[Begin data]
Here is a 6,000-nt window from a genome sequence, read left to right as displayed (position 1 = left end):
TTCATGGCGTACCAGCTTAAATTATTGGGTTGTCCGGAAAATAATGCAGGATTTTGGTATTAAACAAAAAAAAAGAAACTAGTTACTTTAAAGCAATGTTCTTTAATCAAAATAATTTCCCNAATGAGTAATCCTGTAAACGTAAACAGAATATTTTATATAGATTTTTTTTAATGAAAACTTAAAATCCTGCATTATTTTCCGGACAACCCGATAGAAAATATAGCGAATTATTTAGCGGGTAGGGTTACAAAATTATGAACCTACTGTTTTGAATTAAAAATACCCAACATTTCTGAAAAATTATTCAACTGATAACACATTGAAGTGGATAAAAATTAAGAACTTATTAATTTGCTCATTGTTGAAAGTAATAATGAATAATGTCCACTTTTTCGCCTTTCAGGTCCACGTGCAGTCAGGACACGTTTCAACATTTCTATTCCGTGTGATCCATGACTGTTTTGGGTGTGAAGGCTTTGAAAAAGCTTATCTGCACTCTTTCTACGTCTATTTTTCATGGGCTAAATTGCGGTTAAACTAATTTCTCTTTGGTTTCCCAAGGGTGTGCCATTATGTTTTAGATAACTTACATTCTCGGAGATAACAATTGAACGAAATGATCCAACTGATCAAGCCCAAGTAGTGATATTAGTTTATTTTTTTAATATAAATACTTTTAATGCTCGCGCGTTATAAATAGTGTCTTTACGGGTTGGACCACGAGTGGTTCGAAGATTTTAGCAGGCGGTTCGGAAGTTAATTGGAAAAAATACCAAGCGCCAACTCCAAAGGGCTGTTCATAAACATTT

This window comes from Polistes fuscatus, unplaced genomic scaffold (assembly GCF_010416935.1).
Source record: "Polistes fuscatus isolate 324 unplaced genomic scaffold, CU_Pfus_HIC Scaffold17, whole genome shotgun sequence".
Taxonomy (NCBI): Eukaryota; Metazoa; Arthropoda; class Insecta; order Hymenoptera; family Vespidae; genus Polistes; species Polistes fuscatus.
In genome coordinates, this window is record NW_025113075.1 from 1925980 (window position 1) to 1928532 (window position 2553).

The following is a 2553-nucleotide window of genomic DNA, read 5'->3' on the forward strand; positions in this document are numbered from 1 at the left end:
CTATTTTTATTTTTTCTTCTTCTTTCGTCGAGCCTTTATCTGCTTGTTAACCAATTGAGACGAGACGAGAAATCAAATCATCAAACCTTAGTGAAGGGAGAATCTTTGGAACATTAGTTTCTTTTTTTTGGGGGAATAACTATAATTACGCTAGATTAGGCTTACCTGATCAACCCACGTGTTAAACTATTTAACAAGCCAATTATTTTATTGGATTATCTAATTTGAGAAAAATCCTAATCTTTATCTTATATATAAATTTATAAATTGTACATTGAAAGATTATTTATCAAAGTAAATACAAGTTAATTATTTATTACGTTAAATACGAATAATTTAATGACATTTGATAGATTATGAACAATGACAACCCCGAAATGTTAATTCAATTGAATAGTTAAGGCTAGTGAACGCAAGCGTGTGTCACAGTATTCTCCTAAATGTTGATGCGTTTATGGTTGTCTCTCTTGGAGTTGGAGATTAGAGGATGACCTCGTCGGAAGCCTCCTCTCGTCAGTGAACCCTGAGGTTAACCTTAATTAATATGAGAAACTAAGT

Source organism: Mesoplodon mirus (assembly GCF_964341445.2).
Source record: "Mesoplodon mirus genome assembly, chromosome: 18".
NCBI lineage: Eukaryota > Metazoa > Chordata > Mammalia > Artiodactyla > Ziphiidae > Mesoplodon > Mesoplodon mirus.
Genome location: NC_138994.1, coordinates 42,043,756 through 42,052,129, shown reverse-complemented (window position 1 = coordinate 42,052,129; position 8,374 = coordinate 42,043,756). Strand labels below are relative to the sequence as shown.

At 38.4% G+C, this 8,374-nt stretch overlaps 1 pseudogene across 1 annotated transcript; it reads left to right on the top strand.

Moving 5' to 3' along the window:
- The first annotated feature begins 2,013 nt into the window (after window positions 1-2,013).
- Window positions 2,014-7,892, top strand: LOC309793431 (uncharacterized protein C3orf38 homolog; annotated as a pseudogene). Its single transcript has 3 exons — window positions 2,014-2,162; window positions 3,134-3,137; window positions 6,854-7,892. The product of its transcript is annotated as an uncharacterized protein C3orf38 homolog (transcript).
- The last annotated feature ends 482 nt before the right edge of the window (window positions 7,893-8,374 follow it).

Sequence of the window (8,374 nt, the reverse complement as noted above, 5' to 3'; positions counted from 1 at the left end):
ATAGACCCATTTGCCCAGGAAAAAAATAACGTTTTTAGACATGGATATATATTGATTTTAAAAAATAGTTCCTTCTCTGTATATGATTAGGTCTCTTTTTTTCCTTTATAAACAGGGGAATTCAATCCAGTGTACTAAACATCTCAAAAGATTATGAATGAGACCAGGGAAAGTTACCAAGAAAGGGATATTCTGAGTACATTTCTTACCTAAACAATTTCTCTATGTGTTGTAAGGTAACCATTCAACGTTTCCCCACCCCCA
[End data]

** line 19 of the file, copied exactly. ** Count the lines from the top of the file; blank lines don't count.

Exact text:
ATAGACCCATTTGCCCAGGAAAAAAATAACGTTTTTAGACATGGATATATATTGATTTTAAAAAATAGTTCCTTCTCTGTATATGATTAGGTCTCTTTTTTTCCTTTATAAACAGGGGAATTCAATCCAGTGTACTAAACATCTCAAAAGATTATGAATGAGACCAGGGAAAGTTACCAAGAAAGGGATATTCTGAGTACATTTCTTACCTAAACAATTTCTCTATGTGTTGTAAGGTAACCATTCAACGTTTCCCCACCCCCA